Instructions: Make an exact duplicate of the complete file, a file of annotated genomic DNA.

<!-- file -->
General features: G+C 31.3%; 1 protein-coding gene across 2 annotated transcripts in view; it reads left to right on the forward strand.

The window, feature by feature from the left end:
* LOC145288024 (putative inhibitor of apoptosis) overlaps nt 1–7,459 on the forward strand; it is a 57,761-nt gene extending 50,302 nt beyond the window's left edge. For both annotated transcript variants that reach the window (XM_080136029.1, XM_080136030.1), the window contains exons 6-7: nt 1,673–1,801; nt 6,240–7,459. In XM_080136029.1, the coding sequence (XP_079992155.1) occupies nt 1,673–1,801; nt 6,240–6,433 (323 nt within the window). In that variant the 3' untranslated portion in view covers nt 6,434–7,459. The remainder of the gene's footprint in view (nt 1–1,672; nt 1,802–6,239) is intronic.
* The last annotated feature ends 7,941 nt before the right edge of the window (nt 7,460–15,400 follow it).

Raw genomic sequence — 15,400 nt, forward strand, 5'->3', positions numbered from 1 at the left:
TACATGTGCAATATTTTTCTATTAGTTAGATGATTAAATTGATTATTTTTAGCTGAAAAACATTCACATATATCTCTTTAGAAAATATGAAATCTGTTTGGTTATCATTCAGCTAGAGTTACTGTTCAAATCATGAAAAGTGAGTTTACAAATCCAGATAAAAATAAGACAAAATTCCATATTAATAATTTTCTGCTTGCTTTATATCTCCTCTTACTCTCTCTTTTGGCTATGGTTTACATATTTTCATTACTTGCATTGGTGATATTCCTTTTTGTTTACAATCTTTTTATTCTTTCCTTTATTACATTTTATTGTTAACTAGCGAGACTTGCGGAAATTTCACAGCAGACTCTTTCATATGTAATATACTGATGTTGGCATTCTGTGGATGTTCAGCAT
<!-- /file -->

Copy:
General features: G+C 31.3%; 1 protein-coding gene across 2 annotated transcripts in view; it reads left to right on the forward strand.

The window, feature by feature from the left end:
* LOC145288024 (putative inhibitor of apoptosis) overlaps nt 1–7,459 on the forward strand; it is a 57,761-nt gene extending 50,302 nt beyond the window's left edge. For both annotated transcript variants that reach the window (XM_080136029.1, XM_080136030.1), the window contains exons 6-7: nt 1,673–1,801; nt 6,240–7,459. In XM_080136029.1, the coding sequence (XP_079992155.1) occupies nt 1,673–1,801; nt 6,240–6,433 (323 nt within the window). In that variant the 3' untranslated portion in view covers nt 6,434–7,459. The remainder of the gene's footprint in view (nt 1–1,672; nt 1,802–6,239) is intronic.
* The last annotated feature ends 7,941 nt before the right edge of the window (nt 7,460–15,400 follow it).

Raw genomic sequence — 15,400 nt, forward strand, 5'->3', positions numbered from 1 at the left:
TACATGTGCAATATTTTTCTATTAGTTAGATGATTAAATTGATTATTTTTAGCTGAAAAACATTCACATATATCTCTTTAGAAAATATGAAATCTGTTTGGTTATCATTCAGCTAGAGTTACTGTTCAAATCATGAAAAGTGAGTTTACAAATCCAGATAAAAATAAGACAAAATTCCATATTAATAATTTTCTGCTTGCTTTATATCTCCTCTTACTCTCTCTTTTGGCTATGGTTTACATATTTTCATTACTTGCATTGGTGATATTCCTTTTTGTTTACAATCTTTTTATTCTTTCCTTTATTACATTTTATTGTTAACTAGCGAGACTTGCGGAAATTTCACAGCAGACTCTTTCATATGTAATATACTGATGTTGGCATTCTGTGGATGTTCAGCAT